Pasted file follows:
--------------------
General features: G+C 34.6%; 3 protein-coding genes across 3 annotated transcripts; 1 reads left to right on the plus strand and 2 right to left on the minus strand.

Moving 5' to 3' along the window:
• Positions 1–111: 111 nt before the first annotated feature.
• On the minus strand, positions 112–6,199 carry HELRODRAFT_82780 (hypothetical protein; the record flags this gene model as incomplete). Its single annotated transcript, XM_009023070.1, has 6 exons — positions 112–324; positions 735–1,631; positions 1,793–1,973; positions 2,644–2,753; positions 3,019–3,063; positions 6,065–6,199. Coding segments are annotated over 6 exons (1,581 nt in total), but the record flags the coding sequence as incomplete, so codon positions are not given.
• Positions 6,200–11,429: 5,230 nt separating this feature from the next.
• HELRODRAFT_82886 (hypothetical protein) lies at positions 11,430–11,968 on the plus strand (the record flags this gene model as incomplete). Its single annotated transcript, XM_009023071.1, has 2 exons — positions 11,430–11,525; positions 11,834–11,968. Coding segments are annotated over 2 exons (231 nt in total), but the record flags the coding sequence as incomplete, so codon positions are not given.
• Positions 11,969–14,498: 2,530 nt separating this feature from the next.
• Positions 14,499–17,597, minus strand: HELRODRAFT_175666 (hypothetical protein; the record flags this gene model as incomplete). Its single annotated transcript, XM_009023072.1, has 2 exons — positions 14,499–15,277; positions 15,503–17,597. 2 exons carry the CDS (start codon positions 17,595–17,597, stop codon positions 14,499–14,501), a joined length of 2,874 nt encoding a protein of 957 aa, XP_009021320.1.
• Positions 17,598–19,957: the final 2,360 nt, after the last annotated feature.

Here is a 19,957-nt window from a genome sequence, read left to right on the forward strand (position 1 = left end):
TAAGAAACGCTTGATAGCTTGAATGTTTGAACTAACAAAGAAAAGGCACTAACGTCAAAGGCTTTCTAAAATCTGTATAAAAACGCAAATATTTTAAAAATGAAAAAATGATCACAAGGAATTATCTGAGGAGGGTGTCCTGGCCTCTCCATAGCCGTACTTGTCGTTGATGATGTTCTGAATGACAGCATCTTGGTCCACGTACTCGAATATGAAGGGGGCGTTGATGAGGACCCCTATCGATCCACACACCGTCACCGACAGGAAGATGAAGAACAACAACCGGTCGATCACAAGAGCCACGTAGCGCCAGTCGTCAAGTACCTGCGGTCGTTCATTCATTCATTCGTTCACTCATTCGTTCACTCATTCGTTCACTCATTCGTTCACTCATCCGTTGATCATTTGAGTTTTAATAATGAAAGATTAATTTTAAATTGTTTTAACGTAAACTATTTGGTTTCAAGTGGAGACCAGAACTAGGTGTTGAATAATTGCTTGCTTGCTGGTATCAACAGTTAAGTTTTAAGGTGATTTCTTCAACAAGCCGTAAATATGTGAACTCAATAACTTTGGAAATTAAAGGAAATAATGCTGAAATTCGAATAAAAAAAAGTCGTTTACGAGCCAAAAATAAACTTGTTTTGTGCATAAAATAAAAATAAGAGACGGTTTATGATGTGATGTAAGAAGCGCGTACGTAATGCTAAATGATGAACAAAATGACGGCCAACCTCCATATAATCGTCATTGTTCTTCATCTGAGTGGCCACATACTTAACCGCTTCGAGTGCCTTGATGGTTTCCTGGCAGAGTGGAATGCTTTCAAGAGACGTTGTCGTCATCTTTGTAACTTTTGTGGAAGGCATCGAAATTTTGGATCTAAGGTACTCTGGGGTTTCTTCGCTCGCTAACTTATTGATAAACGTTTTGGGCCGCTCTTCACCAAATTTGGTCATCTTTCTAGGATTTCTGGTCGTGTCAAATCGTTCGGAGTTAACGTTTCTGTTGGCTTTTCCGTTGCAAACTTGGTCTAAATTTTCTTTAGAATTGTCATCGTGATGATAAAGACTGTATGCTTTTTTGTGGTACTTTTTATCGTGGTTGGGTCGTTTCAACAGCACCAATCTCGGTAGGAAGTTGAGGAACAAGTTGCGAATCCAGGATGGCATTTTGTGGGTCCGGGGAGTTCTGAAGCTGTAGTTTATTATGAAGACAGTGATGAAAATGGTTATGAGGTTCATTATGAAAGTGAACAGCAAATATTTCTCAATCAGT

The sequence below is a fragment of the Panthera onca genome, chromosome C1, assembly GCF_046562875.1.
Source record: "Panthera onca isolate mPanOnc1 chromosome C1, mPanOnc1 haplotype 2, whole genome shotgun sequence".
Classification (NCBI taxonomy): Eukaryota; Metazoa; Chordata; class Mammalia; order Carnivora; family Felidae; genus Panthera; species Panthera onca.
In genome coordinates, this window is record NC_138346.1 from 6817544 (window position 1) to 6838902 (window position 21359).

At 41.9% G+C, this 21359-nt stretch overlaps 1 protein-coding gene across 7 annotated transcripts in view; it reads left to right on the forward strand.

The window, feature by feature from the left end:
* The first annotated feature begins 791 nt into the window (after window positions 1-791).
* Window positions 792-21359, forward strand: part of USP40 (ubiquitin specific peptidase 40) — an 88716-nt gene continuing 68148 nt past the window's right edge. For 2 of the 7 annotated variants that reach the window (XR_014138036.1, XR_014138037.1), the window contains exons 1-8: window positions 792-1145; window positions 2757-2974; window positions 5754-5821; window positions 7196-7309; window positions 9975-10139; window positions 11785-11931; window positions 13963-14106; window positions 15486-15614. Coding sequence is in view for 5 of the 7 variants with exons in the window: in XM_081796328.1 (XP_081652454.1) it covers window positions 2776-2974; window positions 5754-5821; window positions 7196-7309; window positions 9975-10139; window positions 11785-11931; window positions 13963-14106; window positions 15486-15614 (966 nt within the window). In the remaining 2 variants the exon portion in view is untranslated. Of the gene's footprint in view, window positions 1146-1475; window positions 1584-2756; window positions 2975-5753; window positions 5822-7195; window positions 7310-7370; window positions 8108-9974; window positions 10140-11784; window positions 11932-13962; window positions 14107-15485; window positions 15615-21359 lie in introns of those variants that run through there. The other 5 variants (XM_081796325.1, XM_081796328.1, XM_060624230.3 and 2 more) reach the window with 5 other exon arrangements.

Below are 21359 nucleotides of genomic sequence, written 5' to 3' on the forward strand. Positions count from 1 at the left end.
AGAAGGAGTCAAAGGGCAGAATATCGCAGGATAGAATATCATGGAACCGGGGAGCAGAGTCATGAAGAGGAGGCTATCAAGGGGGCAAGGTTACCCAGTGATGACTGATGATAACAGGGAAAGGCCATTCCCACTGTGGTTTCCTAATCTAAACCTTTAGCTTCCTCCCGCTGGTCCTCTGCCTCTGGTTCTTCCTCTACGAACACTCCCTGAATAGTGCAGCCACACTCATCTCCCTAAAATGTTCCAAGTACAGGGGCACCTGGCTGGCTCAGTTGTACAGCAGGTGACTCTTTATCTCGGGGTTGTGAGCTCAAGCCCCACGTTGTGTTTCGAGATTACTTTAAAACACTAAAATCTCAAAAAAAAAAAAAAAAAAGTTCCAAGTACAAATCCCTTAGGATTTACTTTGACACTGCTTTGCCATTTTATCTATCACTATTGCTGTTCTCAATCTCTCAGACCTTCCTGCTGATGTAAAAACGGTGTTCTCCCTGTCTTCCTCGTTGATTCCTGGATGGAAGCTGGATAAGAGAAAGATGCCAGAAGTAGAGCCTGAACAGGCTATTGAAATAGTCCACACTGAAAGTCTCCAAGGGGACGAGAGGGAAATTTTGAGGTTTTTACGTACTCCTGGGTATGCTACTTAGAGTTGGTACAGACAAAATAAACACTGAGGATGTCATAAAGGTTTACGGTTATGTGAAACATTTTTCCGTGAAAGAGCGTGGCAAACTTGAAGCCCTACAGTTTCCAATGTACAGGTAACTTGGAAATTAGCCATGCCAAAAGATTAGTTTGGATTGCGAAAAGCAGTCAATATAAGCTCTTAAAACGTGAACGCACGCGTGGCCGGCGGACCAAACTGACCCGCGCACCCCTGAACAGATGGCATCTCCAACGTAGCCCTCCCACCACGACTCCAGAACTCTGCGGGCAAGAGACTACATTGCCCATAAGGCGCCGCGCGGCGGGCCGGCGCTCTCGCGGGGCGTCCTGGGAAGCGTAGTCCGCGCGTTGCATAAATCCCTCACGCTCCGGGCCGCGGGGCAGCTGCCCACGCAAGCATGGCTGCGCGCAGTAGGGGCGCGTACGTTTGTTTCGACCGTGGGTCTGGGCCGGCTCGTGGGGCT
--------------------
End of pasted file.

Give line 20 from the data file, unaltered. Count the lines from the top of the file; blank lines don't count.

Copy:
Below are 21359 nucleotides of genomic sequence, written 5' to 3' on the forward strand. Positions count from 1 at the left end.